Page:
For centuries polar bears have gathered on the sandbars outside Kaktovik, an Inupiat Eskimo community on the north shore of Arctic National Wildlife Refuge; there they devour the carcasses of whales harvested in August and September by subsistence hunters. The village offers an unparalleled way to see one of the world’s most legendary predators, and with climate change threatening the creature’s habitat, the time to see them is now. Unlike the mass-market tundra buggies on Hudson Bay, which park travelers above the action, local guides take no more than six people out in small open boats, affording you the equivalent of courtside seats. From 90 feet away, you’ll observe mammas and cubs somersaulting on the beach and play-wrestling with eight-foot-tall males in a steely, end-of-the-world landscape of sand, water, and sky. From $1,899, including the three-hour round-trip flight from Fairbanks; northernalaska.com —Kate Siber
Virgilio Martinéz helped put Lima on the global culinary map when he opened Central, an eatery ranked number one in the country in 2012 by the Peruvian restaurant guide Summum. With his new project, Mil, the chef has turned the spotlight on Peru’s verdant Sacred Valley, his favorite source of high-altitude ingredients. Located near the Incan ruins of Moray, just outside Cuzco, the restaurant focuses on Andean cuisine prepared with ancient cooking techniques like the pachamanca, an underground barbecue. Diners enter the 40-seat restaurant through a food lab, where Martinéz and his team plan to create house-made chocolate. Outside, the crew hovers over fire pits of roasting corn and potatoes. One ambitious tasting plate is an homage to the potato. (The country produces more than 4,000 varieties.) Be warned: Mil sits at 11,500 feet, so a single Peruvian craft beer is probably enough to get you buzzed. From $145; centralrestaurante.com.pe —J.M.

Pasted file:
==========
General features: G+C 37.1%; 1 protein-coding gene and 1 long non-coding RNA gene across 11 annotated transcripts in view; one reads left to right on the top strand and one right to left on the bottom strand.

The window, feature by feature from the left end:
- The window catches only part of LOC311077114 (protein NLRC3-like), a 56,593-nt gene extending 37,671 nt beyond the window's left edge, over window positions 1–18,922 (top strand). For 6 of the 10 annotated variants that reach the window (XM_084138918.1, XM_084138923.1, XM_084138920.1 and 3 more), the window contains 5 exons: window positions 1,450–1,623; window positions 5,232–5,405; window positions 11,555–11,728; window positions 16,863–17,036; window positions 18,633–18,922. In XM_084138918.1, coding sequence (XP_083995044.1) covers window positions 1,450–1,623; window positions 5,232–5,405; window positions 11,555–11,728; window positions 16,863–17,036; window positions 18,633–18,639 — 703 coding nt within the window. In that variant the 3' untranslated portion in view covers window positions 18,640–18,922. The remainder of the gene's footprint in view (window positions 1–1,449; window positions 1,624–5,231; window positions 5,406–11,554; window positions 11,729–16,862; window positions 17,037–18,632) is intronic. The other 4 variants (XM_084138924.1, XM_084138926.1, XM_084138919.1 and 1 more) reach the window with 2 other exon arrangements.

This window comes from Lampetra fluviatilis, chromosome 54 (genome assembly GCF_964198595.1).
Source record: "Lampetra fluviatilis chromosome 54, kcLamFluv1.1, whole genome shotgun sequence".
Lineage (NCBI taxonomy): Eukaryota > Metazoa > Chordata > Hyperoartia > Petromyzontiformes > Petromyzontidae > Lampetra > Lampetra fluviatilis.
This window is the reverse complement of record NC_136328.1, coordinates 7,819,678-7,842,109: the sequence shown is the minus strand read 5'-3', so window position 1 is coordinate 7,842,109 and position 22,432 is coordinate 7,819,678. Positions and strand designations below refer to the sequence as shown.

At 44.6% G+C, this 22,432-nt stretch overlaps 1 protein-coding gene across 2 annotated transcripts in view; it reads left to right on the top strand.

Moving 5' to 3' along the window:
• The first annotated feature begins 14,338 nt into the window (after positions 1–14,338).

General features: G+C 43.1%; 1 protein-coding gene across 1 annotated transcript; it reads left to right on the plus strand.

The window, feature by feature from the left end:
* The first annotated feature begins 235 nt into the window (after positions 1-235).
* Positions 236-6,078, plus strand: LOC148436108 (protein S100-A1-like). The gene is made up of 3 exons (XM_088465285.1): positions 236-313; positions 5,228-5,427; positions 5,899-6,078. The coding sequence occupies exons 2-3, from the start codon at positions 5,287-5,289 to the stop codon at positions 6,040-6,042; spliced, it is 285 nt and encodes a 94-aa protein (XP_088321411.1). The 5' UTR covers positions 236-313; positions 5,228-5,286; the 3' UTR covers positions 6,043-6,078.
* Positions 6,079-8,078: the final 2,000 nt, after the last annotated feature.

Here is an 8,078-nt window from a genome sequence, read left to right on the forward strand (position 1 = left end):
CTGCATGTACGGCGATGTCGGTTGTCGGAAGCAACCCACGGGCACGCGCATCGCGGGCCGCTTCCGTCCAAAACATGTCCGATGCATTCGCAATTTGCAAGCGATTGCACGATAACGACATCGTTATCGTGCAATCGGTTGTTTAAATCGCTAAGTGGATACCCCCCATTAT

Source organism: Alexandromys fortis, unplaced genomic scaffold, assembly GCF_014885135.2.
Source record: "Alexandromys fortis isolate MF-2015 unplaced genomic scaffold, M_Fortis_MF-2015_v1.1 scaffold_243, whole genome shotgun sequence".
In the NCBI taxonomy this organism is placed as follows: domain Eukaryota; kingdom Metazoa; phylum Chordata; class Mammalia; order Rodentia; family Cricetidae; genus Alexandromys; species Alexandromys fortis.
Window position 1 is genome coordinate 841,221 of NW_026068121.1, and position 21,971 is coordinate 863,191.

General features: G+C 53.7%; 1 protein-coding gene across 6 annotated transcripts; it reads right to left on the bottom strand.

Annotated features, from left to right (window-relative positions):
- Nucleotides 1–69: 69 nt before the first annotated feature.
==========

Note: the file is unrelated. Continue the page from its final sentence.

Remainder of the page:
Looking for point breaks all to yourself? Pack your six-millimeter wetsuit and migrate to the Canadian maritime province of Nova Scotia, where hurricane season delivers pumping swell from August through November. Or if you’re really hardcore, go in December or January—you might have to dodge chunks of ice in the 30-degree water, but you’re almost guaranteed unforgettable long solo rides. Nico Manos, Nova Scotia’s only pro surfer, offers lessons and rentals at Lawrencetown Beach, 16 miles east of Halifax (from $75; ecsurfschool.com). If the waves aren’t firing—or you’ve surfed to the point of hypothermia—retreat to the peninsula’s southwestern interior and the roaring fireplace at Trout Point Lodge. Nestled in the Tobeatic Wilderness, one of the largest protected areas in eastern Canada, the 100-acre property hosts a resident astronomer to help guests spot the region’s frequent meteor showers. From $263; troutpoint.com —J.M.
In the weeks following the April 2015 earthquake, 33-year-old Nepali photographer NayanTara Gurung Kakshapati operated a relief network out of her family’s B&B. Six months later, she unveiled her follow-up effort: a photo festival in Kathmandu, celebrating the spirit of the people who survived. With works mounted in museums, galleries, and public squares of the mazelike district of Patan, Photo KTM has become a bona fide international event, attracting some 400,000 visitors and sponsors like Instagram and the National Geographic Society. But it maintains its wild ad hoc feel; to wander these streets is to choose your own adventure in a place of history while surrounded by art of the searing present. To raise funds to help rebuild the neighborhood, Photo KTM sells prints, but admission to host sites is free. Stay at Swotha Homes, a bed-and-breakfast in Patan (double rooms from $71; traditionalhomes.com.np). —Abe Streep